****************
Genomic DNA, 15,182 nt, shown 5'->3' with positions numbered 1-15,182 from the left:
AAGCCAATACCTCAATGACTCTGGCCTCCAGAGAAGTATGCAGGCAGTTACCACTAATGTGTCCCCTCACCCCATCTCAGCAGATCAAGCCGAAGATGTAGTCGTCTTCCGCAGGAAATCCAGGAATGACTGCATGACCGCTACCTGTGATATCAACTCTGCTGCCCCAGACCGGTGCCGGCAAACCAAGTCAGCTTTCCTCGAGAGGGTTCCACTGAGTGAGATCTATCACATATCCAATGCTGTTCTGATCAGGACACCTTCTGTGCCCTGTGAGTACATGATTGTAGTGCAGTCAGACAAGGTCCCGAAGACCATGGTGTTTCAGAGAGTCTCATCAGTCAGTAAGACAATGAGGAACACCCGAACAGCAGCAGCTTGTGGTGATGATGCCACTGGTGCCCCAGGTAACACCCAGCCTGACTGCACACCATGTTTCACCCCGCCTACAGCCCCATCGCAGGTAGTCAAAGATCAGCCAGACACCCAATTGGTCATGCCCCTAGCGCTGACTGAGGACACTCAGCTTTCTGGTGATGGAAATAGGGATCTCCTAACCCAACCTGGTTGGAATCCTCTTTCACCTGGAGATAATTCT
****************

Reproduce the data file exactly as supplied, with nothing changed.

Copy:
Genomic DNA, 15,182 nt, shown 5'->3' with positions numbered 1-15,182 from the left:
AAGCCAATACCTCAATGACTCTGGCCTCCAGAGAAGTATGCAGGCAGTTACCACTAATGTGTCCCCTCACCCCATCTCAGCAGATCAAGCCGAAGATGTAGTCGTCTTCCGCAGGAAATCCAGGAATGACTGCATGACCGCTACCTGTGATATCAACTCTGCTGCCCCAGACCGGTGCCGGCAAACCAAGTCAGCTTTCCTCGAGAGGGTTCCACTGAGTGAGATCTATCACATATCCAATGCTGTTCTGATCAGGACACCTTCTGTGCCCTGTGAGTACATGATTGTAGTGCAGTCAGACAAGGTCCCGAAGACCATGGTGTTTCAGAGAGTCTCATCAGTCAGTAAGACAATGAGGAACACCCGAACAGCAGCAGCTTGTGGTGATGATGCCACTGGTGCCCCAGGTAACACCCAGCCTGACTGCACACCATGTTTCACCCCGCCTACAGCCCCATCGCAGGTAGTCAAAGATCAGCCAGACACCCAATTGGTCATGCCCCTAGCGCTGACTGAGGACACTCAGCTTTCTGGTGATGGAAATAGGGATCTCCTAACCCAACCTGGTTGGAATCCTCTTTCACCTGGAGATAATTCT